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Yes, $E$ will be always be secure. This follows from a standard type of proof called a hybrid argument. Giving the full details would be tedious, so here is a sketch in case you are familiar with hybrid arguments: We define games $H_0,H_1,H_2$. We let $H_0$ be the IND-CPA game, but with the game's secret bit hardcoded to $0$. So the game always outputs ...


0

Known Plaintext Attack You sniff a lot of thhing about your victim but every of them is ciphertext so you don't know anything about them. And you learn o plan text of your victim by any means; but you don't know the plaintext is which ciphertext's. So you must solve this problem. Choosen Plaintext Attack You know a plaintext and you know the plaintext is ...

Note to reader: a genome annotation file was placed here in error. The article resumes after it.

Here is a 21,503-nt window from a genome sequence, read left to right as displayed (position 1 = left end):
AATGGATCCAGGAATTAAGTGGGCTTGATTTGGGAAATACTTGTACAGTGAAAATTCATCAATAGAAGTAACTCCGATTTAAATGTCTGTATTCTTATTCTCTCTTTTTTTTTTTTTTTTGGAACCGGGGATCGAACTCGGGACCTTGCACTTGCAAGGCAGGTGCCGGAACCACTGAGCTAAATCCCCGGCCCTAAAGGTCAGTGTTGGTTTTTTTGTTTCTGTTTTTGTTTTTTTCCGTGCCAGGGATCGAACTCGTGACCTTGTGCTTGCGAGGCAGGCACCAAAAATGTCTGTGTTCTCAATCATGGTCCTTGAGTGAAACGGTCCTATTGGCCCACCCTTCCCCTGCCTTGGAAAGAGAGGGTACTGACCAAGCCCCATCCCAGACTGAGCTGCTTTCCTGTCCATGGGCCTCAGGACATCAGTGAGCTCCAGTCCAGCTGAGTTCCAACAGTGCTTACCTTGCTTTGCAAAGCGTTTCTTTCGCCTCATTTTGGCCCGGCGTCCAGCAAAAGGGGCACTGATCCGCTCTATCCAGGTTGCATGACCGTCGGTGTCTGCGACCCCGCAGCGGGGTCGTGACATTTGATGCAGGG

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If we try to make an equivalent to these terms in intuitive cryptography (before its formalization into games became the norm) In an eavesdropper attack, the assumption is that an adversary only intercepts a single ciphertext for any given key (and, perhaps, knows the plaintext except for a small portion). In a multiple messages attack, the assumption is ...



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